Most of us probably have something in our library space that we want to change. Or many things that we want to change. It can be daunting trying to figure out where to start and what you want your space to become. That’s why I always recommend gathering inspiration for your space. Visiting other spaces, reading architecture and design books and looking at other spaces online are all great ways to start dreaming about what your space could become. There’s another fantastic option that you may not have thought of: visiting vendor showrooms.
Vendor showrooms are spaces where a furniture vendor displays different items that they carry in suggested configurations. Depending on what vendor you’re looking at, they might be set up as classrooms, common spaces, libraries, offices or some other type of space. The locations of these types of showrooms vary – they tend to be in major cities. Check with your vendor representatives to find out which ones are closest to you (or closest to places you’re traveling).
But I have no money!
Now, I know what big complaint is currently the elephant in the room – “But we have no money for nice new furniture! How can I go look at vendor showrooms when we can’t afford it?”. First of all, be honest about your current situation when you set up the visit. Let them know that you’re looking for inspiration. That you don’t have a budget or time frame yet. You don’t want to “trick” the vendor into thinking you’re ready to buy when you aren’t. Just because you don’t have money (yet) doesn’t mean you can’t start planning. You can get inspired, get ideas, and translate those into a vision for your space. That vision can help you pitch to administration, who then might be able to pitch for funds from your district. That vision will help you to write a grant that will help you to actually buy some of the furniture you are looking at.
3 Ways Visiting Vendor Showrooms Can Inspire Your Space
(Post contains affiliate links. If you make a purchase using them, I get a small commission that helps support running this blog)
Build a relationship with vendors
Visiting a showroom also helps you to build a relationship with your vendors. Spend some time during the visit sharing about your dreams and ideas. Talk about what you hope to accomplish in your space, the experiences you want your students to have. Your vendor might know the perfect piece of furniture for you. Or they might be able to loan some items to you to try out. They might be aware of a great funding opportunity that would be perfect for your goals. It pays to build these relationships early.
And while we’re on the topic of relationships, I should address the other issue that always comes up “What if I decide to not buy any furniture from them and go with another vendor? Isn’t that wasting their time?” Well, as long as you’re honest throughout the process, it’s not. Vendors are in sales. They understand that not every person that walks through their doors is going to be a customer. Obviously, they’re hoping you’ll buy some of their furniture. But having some people who don’t turn into customers is a part of the process. You gave them an opportunity to turn you into a customer, so no, it’s not wasting their time.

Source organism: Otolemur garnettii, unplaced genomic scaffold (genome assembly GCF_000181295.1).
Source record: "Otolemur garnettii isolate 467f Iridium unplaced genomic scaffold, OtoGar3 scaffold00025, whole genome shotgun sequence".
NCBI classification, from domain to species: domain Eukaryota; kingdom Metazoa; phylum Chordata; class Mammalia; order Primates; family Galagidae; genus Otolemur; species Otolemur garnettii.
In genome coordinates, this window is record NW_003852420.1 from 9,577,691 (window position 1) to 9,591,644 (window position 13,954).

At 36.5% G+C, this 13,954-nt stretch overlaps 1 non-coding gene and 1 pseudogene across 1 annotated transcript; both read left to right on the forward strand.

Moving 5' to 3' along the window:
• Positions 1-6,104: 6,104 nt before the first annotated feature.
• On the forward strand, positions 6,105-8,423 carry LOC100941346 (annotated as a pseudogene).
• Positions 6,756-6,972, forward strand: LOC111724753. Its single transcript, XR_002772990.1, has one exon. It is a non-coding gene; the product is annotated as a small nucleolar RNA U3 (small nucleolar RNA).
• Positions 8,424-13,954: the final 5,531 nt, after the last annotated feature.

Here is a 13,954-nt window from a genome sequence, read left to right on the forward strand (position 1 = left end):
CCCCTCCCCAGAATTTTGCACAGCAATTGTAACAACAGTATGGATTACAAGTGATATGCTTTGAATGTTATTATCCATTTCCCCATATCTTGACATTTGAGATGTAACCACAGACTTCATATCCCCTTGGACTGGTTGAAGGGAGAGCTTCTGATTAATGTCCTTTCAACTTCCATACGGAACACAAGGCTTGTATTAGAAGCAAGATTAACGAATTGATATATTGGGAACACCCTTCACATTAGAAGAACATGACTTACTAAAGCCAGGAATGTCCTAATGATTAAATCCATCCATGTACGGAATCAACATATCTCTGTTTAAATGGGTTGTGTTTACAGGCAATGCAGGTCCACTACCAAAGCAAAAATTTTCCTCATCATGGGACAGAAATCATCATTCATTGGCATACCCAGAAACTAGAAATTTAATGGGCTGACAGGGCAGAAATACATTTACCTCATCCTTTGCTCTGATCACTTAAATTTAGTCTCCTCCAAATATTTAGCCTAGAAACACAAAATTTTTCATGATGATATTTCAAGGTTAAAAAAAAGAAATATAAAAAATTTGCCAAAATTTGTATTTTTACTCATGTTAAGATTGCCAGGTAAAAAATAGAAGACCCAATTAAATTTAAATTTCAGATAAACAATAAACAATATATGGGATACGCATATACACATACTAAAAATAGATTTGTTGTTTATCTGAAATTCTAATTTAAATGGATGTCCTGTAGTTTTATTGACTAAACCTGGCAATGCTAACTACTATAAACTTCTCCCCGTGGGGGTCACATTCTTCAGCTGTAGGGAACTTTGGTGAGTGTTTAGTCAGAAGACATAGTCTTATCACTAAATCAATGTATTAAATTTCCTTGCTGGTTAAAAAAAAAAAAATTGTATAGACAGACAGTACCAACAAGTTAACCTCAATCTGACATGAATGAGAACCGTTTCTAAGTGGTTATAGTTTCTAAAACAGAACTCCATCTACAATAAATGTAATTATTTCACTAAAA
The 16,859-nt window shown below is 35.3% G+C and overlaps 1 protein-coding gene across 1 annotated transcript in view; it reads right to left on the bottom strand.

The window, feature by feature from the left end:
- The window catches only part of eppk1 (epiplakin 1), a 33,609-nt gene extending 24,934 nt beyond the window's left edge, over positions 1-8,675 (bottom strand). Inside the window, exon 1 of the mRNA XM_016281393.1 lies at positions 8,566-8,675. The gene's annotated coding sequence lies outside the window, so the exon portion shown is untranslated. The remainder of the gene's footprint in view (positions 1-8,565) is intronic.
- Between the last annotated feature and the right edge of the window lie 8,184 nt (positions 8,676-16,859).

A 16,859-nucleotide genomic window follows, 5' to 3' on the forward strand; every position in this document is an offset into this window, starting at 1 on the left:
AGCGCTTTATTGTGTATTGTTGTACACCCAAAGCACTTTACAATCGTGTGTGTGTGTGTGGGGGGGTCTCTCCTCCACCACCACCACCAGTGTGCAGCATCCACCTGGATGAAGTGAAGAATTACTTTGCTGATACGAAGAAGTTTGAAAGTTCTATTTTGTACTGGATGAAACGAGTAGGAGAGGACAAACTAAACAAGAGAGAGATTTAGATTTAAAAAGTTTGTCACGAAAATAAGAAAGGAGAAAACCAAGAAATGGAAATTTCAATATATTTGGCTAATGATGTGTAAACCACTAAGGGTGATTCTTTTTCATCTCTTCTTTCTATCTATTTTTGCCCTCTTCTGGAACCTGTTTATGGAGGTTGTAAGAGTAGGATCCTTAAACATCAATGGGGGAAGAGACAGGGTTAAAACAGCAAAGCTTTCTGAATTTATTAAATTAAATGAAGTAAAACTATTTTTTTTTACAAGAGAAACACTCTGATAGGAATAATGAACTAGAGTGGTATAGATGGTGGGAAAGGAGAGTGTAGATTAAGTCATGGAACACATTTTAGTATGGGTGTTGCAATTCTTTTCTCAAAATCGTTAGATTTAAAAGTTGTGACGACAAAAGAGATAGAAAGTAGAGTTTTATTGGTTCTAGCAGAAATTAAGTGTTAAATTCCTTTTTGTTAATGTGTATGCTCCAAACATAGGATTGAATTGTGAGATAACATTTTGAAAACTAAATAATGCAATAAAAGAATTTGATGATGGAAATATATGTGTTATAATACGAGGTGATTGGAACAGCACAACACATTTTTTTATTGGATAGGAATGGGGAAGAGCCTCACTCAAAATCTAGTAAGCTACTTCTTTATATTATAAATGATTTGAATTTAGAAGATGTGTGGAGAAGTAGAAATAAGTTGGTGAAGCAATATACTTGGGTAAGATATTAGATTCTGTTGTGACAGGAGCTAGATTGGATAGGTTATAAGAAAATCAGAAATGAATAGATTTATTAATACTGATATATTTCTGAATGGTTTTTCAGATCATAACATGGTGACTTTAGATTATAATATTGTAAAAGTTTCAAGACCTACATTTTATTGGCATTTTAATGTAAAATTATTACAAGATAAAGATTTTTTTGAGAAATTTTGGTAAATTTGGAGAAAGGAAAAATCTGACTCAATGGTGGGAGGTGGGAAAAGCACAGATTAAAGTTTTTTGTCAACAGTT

Experience furniture laid out the way it’s intended
I love looking through vendor catalogs and seeing the examples of different spaces they’ve created with their furniture. But it’s one thing to see it in a glossy catalog – it’s another thing entirely to sit in that chair and set a book down on that table and experience the layout yourself. Things look and feel different in real life. It’s a valuable experience to be able to know what those items you saw in the catalog look and feel like.
Take ideas from other types of spaces and rework them
Many furniture vendors create furniture for more than just library spaces. They likely also do classrooms or commons or offices or other types of spaces. Seeing these layouts in vendor showrooms is a great way to gather ideas from other types of spaces and see how you can rework them in your own space. Sure, you’re probably not putting cubicles in your library. But maybe you could get those dividers in a different configuration and use them to create a quiet study space in your library? Or maybe those dividing walls intended for meeting rooms could work great in a small group study space? Be open to ideas from all different types of spaces.
Have you ever visited a vendor showroom before? What did you learn from the experience?
If you liked this post, you might like my book 🙂
Want to learn more about how I transformed my library space, read about other schools’ transformations and get practical tips for changing up your own space?
Check out my book: Reimagining Library Spaces: Transform Your Space on Any Budget
In this practical guide, I go into detail about planning a library space transformation, from brainstorming to ideation to surveying your students. I include tips for dreaming big as well as simple, budget-friendly changes you can implement right away. Each chapter includes action steps and connections to the ISTE standards.